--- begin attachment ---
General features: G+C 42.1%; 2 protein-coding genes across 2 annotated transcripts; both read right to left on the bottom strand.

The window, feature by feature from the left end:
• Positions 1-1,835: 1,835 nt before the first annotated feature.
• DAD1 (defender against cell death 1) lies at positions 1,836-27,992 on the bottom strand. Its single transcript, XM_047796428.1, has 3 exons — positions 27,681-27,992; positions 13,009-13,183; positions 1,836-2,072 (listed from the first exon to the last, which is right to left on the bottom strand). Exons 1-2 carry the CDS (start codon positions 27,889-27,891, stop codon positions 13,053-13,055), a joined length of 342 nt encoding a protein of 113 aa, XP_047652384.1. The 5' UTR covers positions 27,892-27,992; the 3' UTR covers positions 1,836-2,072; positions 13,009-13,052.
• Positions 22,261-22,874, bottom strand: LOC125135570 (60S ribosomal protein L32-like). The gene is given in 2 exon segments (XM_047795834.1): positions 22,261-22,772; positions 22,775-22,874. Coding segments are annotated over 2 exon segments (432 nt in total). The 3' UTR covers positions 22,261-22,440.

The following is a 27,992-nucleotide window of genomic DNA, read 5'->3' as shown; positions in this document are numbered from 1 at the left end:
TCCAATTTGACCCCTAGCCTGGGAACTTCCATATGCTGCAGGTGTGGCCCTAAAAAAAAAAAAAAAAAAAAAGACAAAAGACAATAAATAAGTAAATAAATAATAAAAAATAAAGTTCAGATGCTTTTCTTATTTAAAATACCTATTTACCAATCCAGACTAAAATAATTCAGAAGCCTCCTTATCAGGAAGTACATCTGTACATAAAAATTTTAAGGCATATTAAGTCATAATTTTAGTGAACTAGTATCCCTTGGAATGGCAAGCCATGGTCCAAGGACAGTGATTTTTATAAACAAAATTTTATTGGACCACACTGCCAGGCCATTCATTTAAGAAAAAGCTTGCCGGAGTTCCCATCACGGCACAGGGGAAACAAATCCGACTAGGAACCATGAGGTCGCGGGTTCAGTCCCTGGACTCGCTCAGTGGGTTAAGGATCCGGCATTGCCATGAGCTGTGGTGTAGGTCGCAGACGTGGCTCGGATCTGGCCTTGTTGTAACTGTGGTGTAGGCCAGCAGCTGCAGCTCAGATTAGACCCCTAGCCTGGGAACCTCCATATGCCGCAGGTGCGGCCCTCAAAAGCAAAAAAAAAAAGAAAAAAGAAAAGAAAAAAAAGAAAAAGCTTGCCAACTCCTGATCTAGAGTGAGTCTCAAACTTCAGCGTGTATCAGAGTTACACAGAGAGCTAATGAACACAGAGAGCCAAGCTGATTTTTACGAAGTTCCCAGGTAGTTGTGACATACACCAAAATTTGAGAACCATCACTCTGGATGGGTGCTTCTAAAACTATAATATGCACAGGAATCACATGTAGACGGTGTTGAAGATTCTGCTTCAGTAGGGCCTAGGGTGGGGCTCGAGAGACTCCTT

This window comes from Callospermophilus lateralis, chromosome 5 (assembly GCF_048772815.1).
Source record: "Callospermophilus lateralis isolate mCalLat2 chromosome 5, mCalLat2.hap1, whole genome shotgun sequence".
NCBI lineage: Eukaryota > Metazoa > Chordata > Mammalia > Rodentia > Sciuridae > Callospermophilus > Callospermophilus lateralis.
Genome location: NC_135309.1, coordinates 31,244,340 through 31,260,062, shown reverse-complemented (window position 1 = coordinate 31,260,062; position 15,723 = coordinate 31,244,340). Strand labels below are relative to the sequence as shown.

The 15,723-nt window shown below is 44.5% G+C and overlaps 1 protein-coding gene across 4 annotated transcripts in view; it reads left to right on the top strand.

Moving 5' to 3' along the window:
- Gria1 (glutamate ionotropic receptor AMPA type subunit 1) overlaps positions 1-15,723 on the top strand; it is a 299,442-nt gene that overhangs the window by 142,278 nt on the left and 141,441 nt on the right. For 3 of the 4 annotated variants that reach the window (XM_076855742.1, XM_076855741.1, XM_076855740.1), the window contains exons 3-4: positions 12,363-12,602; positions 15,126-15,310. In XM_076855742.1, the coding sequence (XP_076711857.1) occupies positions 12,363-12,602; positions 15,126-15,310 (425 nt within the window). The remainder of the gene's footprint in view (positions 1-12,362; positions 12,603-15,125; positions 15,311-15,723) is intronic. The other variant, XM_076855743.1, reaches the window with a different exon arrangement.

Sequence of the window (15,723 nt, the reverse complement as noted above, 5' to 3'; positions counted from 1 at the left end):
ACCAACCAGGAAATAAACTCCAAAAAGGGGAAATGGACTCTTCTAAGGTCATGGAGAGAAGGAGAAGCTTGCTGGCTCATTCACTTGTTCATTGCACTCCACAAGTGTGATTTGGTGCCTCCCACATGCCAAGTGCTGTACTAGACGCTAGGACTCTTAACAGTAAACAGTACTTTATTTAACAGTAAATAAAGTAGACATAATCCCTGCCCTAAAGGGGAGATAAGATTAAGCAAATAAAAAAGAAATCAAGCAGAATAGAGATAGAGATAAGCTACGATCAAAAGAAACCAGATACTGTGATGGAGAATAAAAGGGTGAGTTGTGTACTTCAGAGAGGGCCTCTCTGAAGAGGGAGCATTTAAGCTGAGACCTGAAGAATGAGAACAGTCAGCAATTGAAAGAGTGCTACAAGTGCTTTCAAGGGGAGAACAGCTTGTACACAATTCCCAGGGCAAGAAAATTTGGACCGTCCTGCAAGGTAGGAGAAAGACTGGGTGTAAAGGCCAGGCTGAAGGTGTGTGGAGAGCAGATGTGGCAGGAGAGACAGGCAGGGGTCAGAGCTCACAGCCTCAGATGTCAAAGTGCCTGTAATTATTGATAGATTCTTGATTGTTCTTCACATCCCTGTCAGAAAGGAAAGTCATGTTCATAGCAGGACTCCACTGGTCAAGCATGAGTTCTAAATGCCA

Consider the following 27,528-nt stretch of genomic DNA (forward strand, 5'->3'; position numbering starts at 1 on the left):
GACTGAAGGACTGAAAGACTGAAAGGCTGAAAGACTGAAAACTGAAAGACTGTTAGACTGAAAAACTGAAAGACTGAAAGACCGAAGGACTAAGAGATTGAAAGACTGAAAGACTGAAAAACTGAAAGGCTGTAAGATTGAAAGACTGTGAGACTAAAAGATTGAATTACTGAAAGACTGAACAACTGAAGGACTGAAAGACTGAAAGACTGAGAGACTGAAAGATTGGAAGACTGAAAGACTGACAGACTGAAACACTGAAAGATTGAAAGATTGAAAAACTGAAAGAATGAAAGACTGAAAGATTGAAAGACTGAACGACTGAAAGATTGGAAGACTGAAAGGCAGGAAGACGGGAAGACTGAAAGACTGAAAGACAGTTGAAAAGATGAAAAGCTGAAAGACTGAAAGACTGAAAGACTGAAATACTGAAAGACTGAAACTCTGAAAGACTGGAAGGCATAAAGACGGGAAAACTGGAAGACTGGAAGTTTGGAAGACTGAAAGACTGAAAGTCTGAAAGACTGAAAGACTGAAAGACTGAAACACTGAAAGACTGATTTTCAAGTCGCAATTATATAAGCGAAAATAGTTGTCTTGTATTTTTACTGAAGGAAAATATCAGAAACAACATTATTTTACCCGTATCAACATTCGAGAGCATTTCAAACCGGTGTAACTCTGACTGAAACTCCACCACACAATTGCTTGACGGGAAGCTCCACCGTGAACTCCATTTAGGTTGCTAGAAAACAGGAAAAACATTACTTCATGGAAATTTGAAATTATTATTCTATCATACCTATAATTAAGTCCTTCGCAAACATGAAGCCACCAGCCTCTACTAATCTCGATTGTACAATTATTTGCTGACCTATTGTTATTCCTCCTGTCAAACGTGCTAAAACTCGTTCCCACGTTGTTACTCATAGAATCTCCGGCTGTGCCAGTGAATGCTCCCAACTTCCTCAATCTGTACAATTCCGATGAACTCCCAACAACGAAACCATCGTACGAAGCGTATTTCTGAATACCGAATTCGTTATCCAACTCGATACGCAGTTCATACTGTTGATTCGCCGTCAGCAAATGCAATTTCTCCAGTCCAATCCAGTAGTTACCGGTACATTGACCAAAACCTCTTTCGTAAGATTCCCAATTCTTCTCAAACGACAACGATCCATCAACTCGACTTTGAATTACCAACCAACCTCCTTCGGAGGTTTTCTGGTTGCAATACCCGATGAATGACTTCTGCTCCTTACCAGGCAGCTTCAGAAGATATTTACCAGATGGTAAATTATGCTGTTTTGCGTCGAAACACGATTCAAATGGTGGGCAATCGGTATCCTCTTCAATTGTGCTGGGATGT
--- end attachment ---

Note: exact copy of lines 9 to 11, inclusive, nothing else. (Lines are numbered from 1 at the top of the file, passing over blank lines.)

Source record: "Callospermophilus lateralis isolate mCalLat2 chromosome 5, mCalLat2.hap1, whole genome shotgun sequence".
NCBI lineage: Eukaryota > Metazoa > Chordata > Mammalia > Rodentia > Sciuridae > Callospermophilus > Callospermophilus lateralis.
Genome location: NC_135309.1, coordinates 31,244,340 through 31,260,062, shown reverse-complemented (window position 1 = coordinate 31,260,062; position 15,723 = coordinate 31,244,340). Strand labels below are relative to the sequence as shown.